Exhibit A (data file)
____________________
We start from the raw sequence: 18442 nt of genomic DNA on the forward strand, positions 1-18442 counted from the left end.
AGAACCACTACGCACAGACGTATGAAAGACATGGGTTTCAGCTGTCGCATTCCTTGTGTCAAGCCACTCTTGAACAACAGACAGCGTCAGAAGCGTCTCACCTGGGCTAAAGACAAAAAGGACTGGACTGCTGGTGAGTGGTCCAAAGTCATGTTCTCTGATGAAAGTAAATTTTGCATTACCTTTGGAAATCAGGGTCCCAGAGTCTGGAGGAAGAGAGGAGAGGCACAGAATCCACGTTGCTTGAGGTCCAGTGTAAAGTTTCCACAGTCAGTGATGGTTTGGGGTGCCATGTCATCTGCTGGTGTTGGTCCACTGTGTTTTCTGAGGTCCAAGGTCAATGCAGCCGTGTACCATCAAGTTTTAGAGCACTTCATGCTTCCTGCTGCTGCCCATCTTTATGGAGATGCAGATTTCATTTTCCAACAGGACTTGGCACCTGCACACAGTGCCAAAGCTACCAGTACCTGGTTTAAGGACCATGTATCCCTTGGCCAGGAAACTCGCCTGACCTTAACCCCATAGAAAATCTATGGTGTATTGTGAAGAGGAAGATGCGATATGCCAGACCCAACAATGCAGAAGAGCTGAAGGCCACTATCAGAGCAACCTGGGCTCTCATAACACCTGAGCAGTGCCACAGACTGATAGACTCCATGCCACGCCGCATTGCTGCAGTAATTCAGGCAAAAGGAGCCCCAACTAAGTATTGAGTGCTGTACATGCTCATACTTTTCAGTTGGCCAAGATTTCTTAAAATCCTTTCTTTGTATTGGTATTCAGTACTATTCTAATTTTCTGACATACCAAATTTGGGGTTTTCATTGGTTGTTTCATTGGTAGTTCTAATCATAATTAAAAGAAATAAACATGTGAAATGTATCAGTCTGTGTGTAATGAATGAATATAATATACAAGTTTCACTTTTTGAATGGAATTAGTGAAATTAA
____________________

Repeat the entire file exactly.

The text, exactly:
We start from the raw sequence: 18442 nt of genomic DNA on the forward strand, positions 1-18442 counted from the left end.
AGAACCACTACGCACAGACGTATGAAAGACATGGGTTTCAGCTGTCGCATTCCTTGTGTCAAGCCACTCTTGAACAACAGACAGCGTCAGAAGCGTCTCACCTGGGCTAAAGACAAAAAGGACTGGACTGCTGGTGAGTGGTCCAAAGTCATGTTCTCTGATGAAAGTAAATTTTGCATTACCTTTGGAAATCAGGGTCCCAGAGTCTGGAGGAAGAGAGGAGAGGCACAGAATCCACGTTGCTTGAGGTCCAGTGTAAAGTTTCCACAGTCAGTGATGGTTTGGGGTGCCATGTCATCTGCTGGTGTTGGTCCACTGTGTTTTCTGAGGTCCAAGGTCAATGCAGCCGTGTACCATCAAGTTTTAGAGCACTTCATGCTTCCTGCTGCTGCCCATCTTTATGGAGATGCAGATTTCATTTTCCAACAGGACTTGGCACCTGCACACAGTGCCAAAGCTACCAGTACCTGGTTTAAGGACCATGTATCCCTTGGCCAGGAAACTCGCCTGACCTTAACCCCATAGAAAATCTATGGTGTATTGTGAAGAGGAAGATGCGATATGCCAGACCCAACAATGCAGAAGAGCTGAAGGCCACTATCAGAGCAACCTGGGCTCTCATAACACCTGAGCAGTGCCACAGACTGATAGACTCCATGCCACGCCGCATTGCTGCAGTAATTCAGGCAAAAGGAGCCCCAACTAAGTATTGAGTGCTGTACATGCTCATACTTTTCAGTTGGCCAAGATTTCTTAAAATCCTTTCTTTGTATTGGTATTCAGTACTATTCTAATTTTCTGACATACCAAATTTGGGGTTTTCATTGGTTGTTTCATTGGTAGTTCTAATCATAATTAAAAGAAATAAACATGTGAAATGTATCAGTCTGTGTGTAATGAATGAATATAATATACAAGTTTCACTTTTTGAATGGAATTAGTGAAATTAA